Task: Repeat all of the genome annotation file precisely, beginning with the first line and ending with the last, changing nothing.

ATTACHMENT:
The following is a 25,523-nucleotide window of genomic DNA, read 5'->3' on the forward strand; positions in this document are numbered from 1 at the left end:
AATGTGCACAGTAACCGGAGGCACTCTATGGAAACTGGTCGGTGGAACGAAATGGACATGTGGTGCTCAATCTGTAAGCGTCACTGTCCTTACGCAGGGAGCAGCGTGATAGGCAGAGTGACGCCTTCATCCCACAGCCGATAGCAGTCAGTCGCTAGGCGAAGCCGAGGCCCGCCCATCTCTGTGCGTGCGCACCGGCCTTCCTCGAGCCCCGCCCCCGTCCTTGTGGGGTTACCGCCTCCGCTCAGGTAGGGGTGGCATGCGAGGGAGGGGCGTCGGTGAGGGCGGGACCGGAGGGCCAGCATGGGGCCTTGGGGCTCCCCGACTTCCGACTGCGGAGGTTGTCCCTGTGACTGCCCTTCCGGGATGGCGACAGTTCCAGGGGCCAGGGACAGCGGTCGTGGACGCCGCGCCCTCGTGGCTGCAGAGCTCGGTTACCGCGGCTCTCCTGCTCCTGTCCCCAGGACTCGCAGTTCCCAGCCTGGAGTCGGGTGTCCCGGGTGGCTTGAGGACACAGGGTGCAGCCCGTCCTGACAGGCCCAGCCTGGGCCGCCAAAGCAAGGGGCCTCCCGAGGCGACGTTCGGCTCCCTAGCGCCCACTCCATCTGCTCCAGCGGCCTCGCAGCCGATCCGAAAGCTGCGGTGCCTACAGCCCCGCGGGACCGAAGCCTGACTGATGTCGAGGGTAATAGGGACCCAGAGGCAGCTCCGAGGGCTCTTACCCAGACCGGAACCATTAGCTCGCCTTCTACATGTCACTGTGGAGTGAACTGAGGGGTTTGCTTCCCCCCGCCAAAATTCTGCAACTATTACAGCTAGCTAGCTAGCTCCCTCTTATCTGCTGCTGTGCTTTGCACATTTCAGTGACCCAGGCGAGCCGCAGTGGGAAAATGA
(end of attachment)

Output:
The following is a 25,523-nucleotide window of genomic DNA, read 5'->3' on the forward strand; positions in this document are numbered from 1 at the left end:
AATGTGCACAGTAACCGGAGGCACTCTATGGAAACTGGTCGGTGGAACGAAATGGACATGTGGTGCTCAATCTGTAAGCGTCACTGTCCTTACGCAGGGAGCAGCGTGATAGGCAGAGTGACGCCTTCATCCCACAGCCGATAGCAGTCAGTCGCTAGGCGAAGCCGAGGCCCGCCCATCTCTGTGCGTGCGCACCGGCCTTCCTCGAGCCCCGCCCCCGTCCTTGTGGGGTTACCGCCTCCGCTCAGGTAGGGGTGGCATGCGAGGGAGGGGCGTCGGTGAGGGCGGGACCGGAGGGCCAGCATGGGGCCTTGGGGCTCCCCGACTTCCGACTGCGGAGGTTGTCCCTGTGACTGCCCTTCCGGGATGGCGACAGTTCCAGGGGCCAGGGACAGCGGTCGTGGACGCCGCGCCCTCGTGGCTGCAGAGCTCGGTTACCGCGGCTCTCCTGCTCCTGTCCCCAGGACTCGCAGTTCCCAGCCTGGAGTCGGGTGTCCCGGGTGGCTTGAGGACACAGGGTGCAGCCCGTCCTGACAGGCCCAGCCTGGGCCGCCAAAGCAAGGGGCCTCCCGAGGCGACGTTCGGCTCCCTAGCGCCCACTCCATCTGCTCCAGCGGCCTCGCAGCCGATCCGAAAGCTGCGGTGCCTACAGCCCCGCGGGACCGAAGCCTGACTGATGTCGAGGGTAATAGGGACCCAGAGGCAGCTCCGAGGGCTCTTACCCAGACCGGAACCATTAGCTCGCCTTCTACATGTCACTGTGGAGTGAACTGAGGGGTTTGCTTCCCCCCGCCAAAATTCTGCAACTATTACAGCTAGCTAGCTAGCTCCCTCTTATCTGCTGCTGTGCTTTGCACATTTCAGTGACCCAGGCGAGCCGCAGTGGGAAAATGA